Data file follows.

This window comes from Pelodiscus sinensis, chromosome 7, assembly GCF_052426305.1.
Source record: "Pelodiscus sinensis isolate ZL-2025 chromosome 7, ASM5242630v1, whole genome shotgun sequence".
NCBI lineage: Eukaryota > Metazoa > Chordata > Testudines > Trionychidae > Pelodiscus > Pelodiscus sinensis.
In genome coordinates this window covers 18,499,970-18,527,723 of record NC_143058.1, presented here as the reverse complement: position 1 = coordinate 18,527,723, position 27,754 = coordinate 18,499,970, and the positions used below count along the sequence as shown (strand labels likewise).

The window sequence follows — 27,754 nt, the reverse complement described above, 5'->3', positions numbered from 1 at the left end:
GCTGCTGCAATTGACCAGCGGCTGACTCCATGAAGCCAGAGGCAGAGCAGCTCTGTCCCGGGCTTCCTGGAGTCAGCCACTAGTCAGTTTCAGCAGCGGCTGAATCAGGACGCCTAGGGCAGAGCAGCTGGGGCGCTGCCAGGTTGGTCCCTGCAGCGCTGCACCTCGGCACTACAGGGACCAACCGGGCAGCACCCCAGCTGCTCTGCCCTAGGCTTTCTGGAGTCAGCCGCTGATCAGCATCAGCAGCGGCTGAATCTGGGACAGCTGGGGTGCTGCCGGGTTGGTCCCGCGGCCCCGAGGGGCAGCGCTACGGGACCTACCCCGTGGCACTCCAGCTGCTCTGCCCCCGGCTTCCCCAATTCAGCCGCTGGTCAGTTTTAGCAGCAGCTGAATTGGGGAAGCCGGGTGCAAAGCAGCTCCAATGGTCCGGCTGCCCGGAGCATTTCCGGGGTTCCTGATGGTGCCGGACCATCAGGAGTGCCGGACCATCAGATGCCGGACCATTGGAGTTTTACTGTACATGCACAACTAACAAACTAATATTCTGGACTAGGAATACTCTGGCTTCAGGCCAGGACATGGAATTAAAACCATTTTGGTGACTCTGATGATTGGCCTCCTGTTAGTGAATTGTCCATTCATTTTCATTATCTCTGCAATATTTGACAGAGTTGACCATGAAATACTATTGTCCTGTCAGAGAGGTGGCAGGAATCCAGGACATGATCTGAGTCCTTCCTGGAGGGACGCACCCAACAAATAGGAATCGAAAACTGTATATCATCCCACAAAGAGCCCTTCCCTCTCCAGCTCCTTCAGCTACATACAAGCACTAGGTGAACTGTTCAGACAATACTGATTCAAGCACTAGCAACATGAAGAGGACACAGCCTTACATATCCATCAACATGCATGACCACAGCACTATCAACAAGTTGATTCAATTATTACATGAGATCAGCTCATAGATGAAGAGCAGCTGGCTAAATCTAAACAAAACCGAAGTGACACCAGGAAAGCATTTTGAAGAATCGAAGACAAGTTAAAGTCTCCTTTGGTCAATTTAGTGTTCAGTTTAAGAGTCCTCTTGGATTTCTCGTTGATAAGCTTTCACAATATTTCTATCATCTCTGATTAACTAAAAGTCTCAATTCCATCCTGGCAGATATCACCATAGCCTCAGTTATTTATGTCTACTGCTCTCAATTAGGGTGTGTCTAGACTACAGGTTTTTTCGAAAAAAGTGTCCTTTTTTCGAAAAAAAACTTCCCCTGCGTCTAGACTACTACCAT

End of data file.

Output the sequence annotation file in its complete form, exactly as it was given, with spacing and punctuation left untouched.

This window comes from Pelodiscus sinensis, chromosome 7, assembly GCF_052426305.1.
Source record: "Pelodiscus sinensis isolate ZL-2025 chromosome 7, ASM5242630v1, whole genome shotgun sequence".
NCBI lineage: Eukaryota > Metazoa > Chordata > Testudines > Trionychidae > Pelodiscus > Pelodiscus sinensis.
In genome coordinates this window covers 18,499,970-18,527,723 of record NC_143058.1, presented here as the reverse complement: position 1 = coordinate 18,527,723, position 27,754 = coordinate 18,499,970, and the positions used below count along the sequence as shown (strand labels likewise).

The window sequence follows — 27,754 nt, the reverse complement described above, 5'->3', positions numbered from 1 at the left end:
GCTGCTGCAATTGACCAGCGGCTGACTCCATGAAGCCAGAGGCAGAGCAGCTCTGTCCCGGGCTTCCTGGAGTCAGCCACTAGTCAGTTTCAGCAGCGGCTGAATCAGGACGCCTAGGGCAGAGCAGCTGGGGCGCTGCCAGGTTGGTCCCTGCAGCGCTGCACCTCGGCACTACAGGGACCAACCGGGCAGCACCCCAGCTGCTCTGCCCTAGGCTTTCTGGAGTCAGCCGCTGATCAGCATCAGCAGCGGCTGAATCTGGGACAGCTGGGGTGCTGCCGGGTTGGTCCCGCGGCCCCGAGGGGCAGCGCTACGGGACCTACCCCGTGGCACTCCAGCTGCTCTGCCCCCGGCTTCCCCAATTCAGCCGCTGGTCAGTTTTAGCAGCAGCTGAATTGGGGAAGCCGGGTGCAAAGCAGCTCCAATGGTCCGGCTGCCCGGAGCATTTCCGGGGTTCCTGATGGTGCCGGACCATCAGGAGTGCCGGACCATCAGATGCCGGACCATTGGAGTTTTACTGTACATGCACAACTAACAAACTAATATTCTGGACTAGGAATACTCTGGCTTCAGGCCAGGACATGGAATTAAAACCATTTTGGTGACTCTGATGATTGGCCTCCTGTTAGTGAATTGTCCATTCATTTTCATTATCTCTGCAATATTTGACAGAGTTGACCATGAAATACTATTGTCCTGTCAGAGAGGTGGCAGGAATCCAGGACATGATCTGAGTCCTTCCTGGAGGGACGCACCCAACAAATAGGAATCGAAAACTGTATATCATCCCACAAAGAGCCCTTCCCTCTCCAGCTCCTTCAGCTACATACAAGCACTAGGTGAACTGTTCAGACAATACTGATTCAAGCACTAGCAACATGAAGAGGACACAGCCTTACATATCCATCAACATGCATGACCACAGCACTATCAACAAGTTGATTCAATTATTACATGAGATCAGCTCATAGATGAAGAGCAGCTGGCTAAATCTAAACAAAACCGAAGTGACACCAGGAAAGCATTTTGAAGAATCGAAGACAAGTTAAAGTCTCCTTTGGTCAATTTAGTGTTCAGTTTAAGAGTCCTCTTGGATTTCTCGTTGATAAGCTTTCACAATATTTCTATCATCTCTGATTAACTAAAAGTCTCAATTCCATCCTGGCAGATATCACCATAGCCTCAGTTATTTATGTCTACTGCTCTCAATTAGGGTGTGTCTAGACTACAGGTTTTTTCGAAAAAAGTGTCCTTTTTTCGAAAAAAAACTTCCCCTGCGTCTAGACTACTACCAT